Getting Discouraged about ASN Programs!!Register Today!
This is a discussion on Getting Discouraged about ASN Programs!! in Pre-Nursing Student, part of Nursing Student ... Here is my situation: I have been attending a community college on and off for three years in...by whitneyLOL Aug 2, '10Here is my situation:
I have been attending a community college on and off for three years in Florida. I just moved to Delaware, and I am looking to enroll in an RN (ASN) program. I am getting very, very discouraged because I don't understand why a) the waiting lists are so long b)why a transfer student is given lower priority and c) if you need nurses so badly why wouldn't you have more openings for school? (I know, probably not enough teachers..)
I have called literally about five schools in the state and some of those are even Bachelor's programs, and I'm either going to have to wait almost 1.5-2 years just to start the program, or I can't enroll for some reason (one school said they absolutely don't take transfers into the RN program)
Are there ANY alternatives? I don't understand. I am smart, have a good GPA and genuinely am passionately about Nursing/the medical field.
Sorry this kind of is a vent session, just very frustrated and stuck..
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- Aug 2, '10 by CrazierThanYouI guess that's just the way it goes. At my school, they don't do waiting lists but it takes a while to get in because of the admissions requirements. They don't take any transfer students either. If you are from out of state, it is nearly impossible to get in because (I'm told) that studies have shown that students at CC are more likely to practice in that area when they are FROM that area so they want everyone in my program to be from our county or the 2 neighboring counties.
These days, nurses aren't needed badly. You can see on this forum how many are looking for jobs, to no avail.
I have to say, I wouldn't have thought that your out of state transfer status would matter at a university offering a BSN but maybe things are different in Delaware. I guess an alternative would be a for-profit school. They say they'll take anyone BUT I would NOT recommend that route.
Good luck, though, in finding something that works for you!!
- Aug 2, '10 by iheart2loveI also live in Delaware and I'm experiencing the same thing. The wait list is absolutely ridiculous and the schools want you to take unnecessary classes while you wait. I have begun to look in Pennsylvania, Maryland, and New Jersey for schools.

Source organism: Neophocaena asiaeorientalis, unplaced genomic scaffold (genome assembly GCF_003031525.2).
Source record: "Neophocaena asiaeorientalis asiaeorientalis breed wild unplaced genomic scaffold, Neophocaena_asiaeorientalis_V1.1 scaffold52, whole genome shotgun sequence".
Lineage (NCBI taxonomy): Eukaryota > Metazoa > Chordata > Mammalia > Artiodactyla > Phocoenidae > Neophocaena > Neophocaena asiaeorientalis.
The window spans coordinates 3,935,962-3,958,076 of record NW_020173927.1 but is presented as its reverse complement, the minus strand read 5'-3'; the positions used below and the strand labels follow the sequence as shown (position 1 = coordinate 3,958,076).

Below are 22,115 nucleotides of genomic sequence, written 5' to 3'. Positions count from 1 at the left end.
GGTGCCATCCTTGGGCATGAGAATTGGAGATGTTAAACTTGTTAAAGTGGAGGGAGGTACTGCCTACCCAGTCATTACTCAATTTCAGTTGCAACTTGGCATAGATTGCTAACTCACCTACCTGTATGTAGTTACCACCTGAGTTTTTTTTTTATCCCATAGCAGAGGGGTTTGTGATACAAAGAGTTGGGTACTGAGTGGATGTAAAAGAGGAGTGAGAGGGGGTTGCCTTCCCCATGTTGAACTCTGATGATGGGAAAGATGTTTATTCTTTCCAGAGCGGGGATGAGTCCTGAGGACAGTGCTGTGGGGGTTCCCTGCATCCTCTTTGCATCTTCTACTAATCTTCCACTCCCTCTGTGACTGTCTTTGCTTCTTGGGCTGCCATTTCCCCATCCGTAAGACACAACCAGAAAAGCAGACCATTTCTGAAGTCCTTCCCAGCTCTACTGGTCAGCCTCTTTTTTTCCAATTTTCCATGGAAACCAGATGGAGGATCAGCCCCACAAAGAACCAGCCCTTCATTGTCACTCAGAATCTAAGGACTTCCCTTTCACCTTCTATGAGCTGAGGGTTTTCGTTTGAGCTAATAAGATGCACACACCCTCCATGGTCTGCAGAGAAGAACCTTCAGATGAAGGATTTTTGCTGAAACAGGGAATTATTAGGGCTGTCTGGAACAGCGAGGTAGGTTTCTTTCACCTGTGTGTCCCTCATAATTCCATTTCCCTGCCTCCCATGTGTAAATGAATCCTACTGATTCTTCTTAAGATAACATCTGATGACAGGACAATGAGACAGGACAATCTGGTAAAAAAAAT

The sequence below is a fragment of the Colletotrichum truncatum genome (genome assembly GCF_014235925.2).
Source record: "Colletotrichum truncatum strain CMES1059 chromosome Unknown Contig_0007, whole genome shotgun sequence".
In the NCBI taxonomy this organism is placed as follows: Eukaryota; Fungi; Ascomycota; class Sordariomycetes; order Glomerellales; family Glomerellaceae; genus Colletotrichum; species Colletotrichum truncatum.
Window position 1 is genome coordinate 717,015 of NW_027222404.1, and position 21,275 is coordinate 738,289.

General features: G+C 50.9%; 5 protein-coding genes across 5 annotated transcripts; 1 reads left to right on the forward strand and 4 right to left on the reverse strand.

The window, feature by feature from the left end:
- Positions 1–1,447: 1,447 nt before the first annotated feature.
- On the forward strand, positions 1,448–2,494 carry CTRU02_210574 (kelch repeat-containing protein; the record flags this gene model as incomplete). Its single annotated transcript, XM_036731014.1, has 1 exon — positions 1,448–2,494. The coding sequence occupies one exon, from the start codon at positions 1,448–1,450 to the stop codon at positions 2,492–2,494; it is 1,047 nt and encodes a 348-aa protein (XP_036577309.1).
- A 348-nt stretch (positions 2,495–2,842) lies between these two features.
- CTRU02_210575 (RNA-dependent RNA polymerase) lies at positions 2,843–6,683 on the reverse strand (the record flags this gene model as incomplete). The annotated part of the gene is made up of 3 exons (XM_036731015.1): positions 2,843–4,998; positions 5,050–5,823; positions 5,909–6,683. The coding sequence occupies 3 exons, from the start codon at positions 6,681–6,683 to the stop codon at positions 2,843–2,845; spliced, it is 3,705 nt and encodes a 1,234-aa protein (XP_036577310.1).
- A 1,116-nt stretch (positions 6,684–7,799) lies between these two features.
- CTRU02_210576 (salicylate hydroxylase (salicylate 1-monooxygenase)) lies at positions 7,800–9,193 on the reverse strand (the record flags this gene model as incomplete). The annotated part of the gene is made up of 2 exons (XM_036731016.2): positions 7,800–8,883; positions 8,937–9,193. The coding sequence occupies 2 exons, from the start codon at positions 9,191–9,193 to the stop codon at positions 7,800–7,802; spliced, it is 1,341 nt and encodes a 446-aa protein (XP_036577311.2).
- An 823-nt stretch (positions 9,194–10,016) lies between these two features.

- Aug 2, '10 by PiedPiperRNIf you have 1/2 of your ASN program done (half of your nursing classes done, not just prereqs) then you can finish with Excelsior. This is an online program. They do not have a waiting list, they can be a bit slow but at least you would be able to get started right away. Check out the Distance learning forum for more information. (http://allnurses.com/distance-learning-nursing/). I was 1/2 done with an ASN when I transfered, it took me about a year from my first phone call to them to my grad date.
- Aug 2, '10 by SummitRN1. There is no great need for nurses. The labor market is massively oversaturated with new graduate RNs because everyone THINKS that nursing is a guaranteed career. Example: 2 year waiting lists for schools whose current graduates can't find jobs.
2. Transfer student preference at PUBLIC schools: these schools are beholden to their funders, the local community, and thus want local people who have been paying into the system and who will likely work locally and give back to the community.
3. Transfer student preference at PRIVATE schools: these schools are beholden to their funders, the paying students, and thus there needs to be a level of reward for having spent all the time, effort, and money at the institution if the student can otherwise qualify. It also shows dedication to that institution and their culture.
Honestly, the wait lists are 1.5-2.5 years all around the nation. It isn't ridiculous. There are more applicants than slots and more graduates than jobs. It is simple economics. Either get in line or work your butt off to be competitive and qualify for a merit based entry school. Being competitive means paying your dues or shining too brightly to be ignored despite not paying your dues.
My merit based BSN program has only 4% transfer students (~2% of transfer applicants were accepted). I am one of them. I had to work hard enough to stand out and it took me longer than 2 years. I hope I can do the same and land a job once I'm through school since I'll be competing with about 12 other RN classes all graduating at the same time.Last edit by SummitRN on Aug 2, '10
- Aug 3, '10 by whitneyLOLThanks for all your replies! Today I went and registered for my pre-reqs at the local community college. I figured no matter where I get accepted to for the nursing program, I have to get these out of the way.